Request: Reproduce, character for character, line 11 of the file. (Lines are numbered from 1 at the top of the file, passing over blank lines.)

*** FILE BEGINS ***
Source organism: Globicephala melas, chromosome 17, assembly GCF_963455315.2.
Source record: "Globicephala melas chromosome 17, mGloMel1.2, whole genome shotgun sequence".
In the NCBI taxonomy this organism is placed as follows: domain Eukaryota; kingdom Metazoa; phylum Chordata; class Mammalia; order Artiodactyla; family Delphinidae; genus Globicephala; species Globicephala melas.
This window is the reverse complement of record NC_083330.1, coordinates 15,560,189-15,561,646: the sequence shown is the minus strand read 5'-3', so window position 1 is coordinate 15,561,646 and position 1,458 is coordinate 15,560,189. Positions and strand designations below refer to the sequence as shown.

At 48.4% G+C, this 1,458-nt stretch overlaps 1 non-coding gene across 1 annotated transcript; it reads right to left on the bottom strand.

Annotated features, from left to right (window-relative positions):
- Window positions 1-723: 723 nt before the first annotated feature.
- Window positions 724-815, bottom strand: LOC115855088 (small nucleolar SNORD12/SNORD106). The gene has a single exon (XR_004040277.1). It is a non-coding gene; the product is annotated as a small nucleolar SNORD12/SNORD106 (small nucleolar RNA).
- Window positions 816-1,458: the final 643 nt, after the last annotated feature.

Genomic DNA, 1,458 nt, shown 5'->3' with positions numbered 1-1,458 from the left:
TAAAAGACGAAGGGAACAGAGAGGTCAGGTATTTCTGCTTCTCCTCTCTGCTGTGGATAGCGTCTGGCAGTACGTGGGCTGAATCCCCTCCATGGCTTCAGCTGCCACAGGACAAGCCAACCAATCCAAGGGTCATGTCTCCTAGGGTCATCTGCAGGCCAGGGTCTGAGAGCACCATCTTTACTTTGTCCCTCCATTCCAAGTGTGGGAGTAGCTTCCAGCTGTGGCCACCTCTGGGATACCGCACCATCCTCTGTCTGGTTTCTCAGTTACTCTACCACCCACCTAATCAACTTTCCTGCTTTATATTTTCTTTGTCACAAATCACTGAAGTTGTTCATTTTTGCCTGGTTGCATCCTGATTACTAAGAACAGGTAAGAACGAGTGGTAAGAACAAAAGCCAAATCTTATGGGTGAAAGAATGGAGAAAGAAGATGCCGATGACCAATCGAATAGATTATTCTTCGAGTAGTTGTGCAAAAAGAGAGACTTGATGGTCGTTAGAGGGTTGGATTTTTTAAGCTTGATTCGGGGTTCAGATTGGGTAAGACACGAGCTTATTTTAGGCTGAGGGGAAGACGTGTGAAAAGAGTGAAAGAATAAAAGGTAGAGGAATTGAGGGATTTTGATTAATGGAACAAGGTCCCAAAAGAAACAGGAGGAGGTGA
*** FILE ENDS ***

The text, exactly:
TAAAAGACGAAGGGAACAGAGAGGTCAGGTATTTCTGCTTCTCCTCTCTGCTGTGGATAGCGTCTGGCAGTACGTGGGCTGAATCCCCTCCATGGCTTCAGCTGCCACAGGACAAGCCAACCAATCCAAGGGTCATGTCTCCTAGGGTCATCTGCAGGCCAGGGTCTGAGAGCACCATCTTTACTTTGTCCCTCCATTCCAAGTGTGGGAGTAGCTTCCAGCTGTGGCCACCTCTGGGATACCGCACCATCCTCTGTCTGGTTTCTCAGTTACTCTACCACCCACCTAATCAACTTTCCTGCTTTATATTTTCTTTGTCACAAATCACTGAAGTTGTTCATTTTTGCCTGGTTGCATCCTGATTACTAAGAACAGGTAAGAACGAGTGGTAAGAACAAAAGCCAAATCTTATGGGTGAAAGAATGGAGAAAGAAGATGCCGATGACCAATCGAATAGATTATTCTTCGAGTAGTTGTGCAAAAAGAGAGACTTGATGGTCGTTAGAGGGTTGGATTTTTTAAGCTTGATTCGGGGTTCAGATTGGGTAAGACACGAGCTTATTTTAGGCTGAGGGGAAGACGTGTGAAAAGAGTGAAAGAATAAAAGGTAGAGGAATTGAGGGATTTTGATTAATGGAACAAGGTCCCAAAAGAAACAGGAGGAGGTGA